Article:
How Rio Olympics 2016 leveraged Big Data and Internet of Things
Big Data Analytics and Internet of Things make the Games the most data-driven Olympics in history
Olympics is considered as the world’s most spectacular sporting event. It’s resplendence is unmatched in size and scale. Understandably, it saw several new-age state-of-the-art technologies such as Big Data, Analytics, and Internet of Things (IoT) being put to widespread use.
Big Data hits the Big Games
Big Data, which was used for the first time during London 2012, played a big role, to the extent that experts termed Rio 2016 as its coming-of-age. Rio proved to the most data-driven Olympics in history. Every facet depended, to some extent, on data capture. Sensors, heart rate monitors, and GPS trackers were used heavily. Users were able to monitor performance, recall earlier results, and view the results in real time with the click of a button.
The British rowing team invested substantially in data analytics, measuring and analyzing all relevant data that can have a bearing on actual performance–from on-water training to gym sessions to improvements as a player ages. The technology analyzed and tracked currents of Guanabara Bay, helping sailors perform better. Similarly, Brazilian Canoe Federation leveraged Big Data to help sports persons improve technique. Sensors were installed in canoes and heart monitors on athletes to gather data on performance. The system measured frequency and intensity of rowing and detected location, speed and direction of boat.
“Big Data Analytics is a big boon for athletes. It provides them with the essential tools, insight and trends by analyzing data and predicting outcomes. The role of Big Data Analytics is sure to increase manifold in the future,” said Shashank Dixit, CEO, Deskera, a leading Cloud-based software provider that has recently launched its own Big Data product.
IoT shows potential at Rio 2016
Another technology which found substantial application and holds tremendous potential for future was the Internet of Things (IoT). From shoes to smart sunglasses to sensors in canoes—there were several marvels of the IoT at display. For example, the US men’s cycling team used smart sunglasses that allowed cyclists and coaches to measure distance that riders traveled, together with speed, heart rate and a few other metrics. Solos ultra-lightweight smart eyewear provided cyclists with easy access to real-time performance data.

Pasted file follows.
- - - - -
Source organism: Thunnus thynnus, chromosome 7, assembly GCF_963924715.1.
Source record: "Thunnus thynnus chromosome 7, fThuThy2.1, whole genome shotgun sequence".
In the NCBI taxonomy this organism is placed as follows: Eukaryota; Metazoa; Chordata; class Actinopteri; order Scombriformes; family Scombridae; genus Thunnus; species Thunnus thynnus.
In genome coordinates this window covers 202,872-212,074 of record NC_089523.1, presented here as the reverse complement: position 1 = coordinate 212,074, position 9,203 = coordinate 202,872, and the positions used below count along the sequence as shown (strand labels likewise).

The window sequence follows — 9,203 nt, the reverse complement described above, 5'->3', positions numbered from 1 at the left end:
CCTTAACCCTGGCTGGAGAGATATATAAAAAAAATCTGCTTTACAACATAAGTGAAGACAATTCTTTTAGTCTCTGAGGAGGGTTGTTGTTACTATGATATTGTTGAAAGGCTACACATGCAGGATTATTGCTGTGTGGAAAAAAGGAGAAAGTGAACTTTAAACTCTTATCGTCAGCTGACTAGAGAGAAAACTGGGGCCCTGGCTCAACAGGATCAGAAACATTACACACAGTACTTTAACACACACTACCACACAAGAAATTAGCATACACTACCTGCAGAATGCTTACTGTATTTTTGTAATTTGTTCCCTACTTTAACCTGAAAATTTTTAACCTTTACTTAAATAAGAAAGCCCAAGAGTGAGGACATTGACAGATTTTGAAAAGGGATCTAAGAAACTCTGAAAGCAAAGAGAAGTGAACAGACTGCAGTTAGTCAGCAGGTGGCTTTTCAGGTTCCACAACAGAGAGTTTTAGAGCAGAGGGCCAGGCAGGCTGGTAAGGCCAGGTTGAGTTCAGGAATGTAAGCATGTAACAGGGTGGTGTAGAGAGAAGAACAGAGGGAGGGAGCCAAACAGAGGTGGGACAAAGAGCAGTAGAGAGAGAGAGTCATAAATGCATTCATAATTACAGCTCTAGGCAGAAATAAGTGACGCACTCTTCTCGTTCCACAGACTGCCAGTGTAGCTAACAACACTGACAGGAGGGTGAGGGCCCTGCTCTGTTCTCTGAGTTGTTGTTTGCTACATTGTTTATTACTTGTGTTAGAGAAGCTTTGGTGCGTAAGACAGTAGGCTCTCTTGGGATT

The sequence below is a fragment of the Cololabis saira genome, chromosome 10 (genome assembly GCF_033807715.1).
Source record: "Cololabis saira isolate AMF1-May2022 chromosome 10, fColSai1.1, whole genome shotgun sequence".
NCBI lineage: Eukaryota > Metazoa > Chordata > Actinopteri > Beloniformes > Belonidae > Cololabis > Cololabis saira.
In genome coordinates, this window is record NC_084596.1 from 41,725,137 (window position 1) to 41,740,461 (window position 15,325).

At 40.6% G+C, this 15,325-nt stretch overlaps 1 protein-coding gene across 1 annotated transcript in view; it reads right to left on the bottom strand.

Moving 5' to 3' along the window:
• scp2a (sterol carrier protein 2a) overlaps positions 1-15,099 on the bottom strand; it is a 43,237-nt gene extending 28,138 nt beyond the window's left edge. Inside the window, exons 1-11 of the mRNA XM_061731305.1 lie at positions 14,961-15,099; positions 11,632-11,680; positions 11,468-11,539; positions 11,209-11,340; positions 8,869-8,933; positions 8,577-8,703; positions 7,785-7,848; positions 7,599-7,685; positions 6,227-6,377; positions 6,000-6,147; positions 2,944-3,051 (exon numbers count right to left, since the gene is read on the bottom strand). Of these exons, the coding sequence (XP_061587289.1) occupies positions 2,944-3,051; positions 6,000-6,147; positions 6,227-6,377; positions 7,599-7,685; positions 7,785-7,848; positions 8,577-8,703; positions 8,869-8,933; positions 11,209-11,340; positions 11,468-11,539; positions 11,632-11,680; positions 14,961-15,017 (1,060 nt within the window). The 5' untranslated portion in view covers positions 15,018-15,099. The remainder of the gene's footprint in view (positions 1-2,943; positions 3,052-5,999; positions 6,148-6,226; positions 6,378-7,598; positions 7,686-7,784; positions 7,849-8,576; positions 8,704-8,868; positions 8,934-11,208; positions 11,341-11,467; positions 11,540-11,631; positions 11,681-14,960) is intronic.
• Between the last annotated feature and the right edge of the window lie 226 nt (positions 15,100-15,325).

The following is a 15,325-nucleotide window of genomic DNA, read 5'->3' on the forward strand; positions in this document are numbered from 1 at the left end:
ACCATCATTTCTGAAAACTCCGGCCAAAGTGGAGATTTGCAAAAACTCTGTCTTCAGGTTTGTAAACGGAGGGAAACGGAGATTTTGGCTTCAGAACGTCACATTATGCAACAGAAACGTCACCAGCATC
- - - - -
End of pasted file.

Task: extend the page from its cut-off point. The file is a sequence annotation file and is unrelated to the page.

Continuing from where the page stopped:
Similarly, the US women’s volleyball team too utilized a wearable device called VERT for training, which helped them measure how often and how high they jumped. The continuous monitoring provided inputs to avert injuries during training. Coach Karch Kiraly said in an interview that the technology allowed the team to train smarter and safer. Another device called WHOOP, a wrist wearable device, continuously measured an athlete’s strain, performance, and recovery, thereby helping in designing balanced training plans along with injury prevention and enhanced team performance.
Besides wearable technology, the Games themselves utilized several connected devices such as those for making payments by sportspersons. Not surprisingly, around 20% of the $2.25 billion budget of Rio Olympics was allocated to implement information technology and telecommunication with as many as 250 companies, including Cisco, Atos, América Móvil, Samsung, EMC, Omega, Panasonic, and Symantec, providing the technology to build the infrastructure.
Rio 2016 will be remembered as the first Olympics to have leveraged the IoT and showcased the capabilities of Big Data and Analytics. With the veritable explosion in the quantity and quality of sensors and machine-to-machine communication, Tokyo 2020 will be the real test and expansion of this technology, leading to a panoramic phantasmagoria.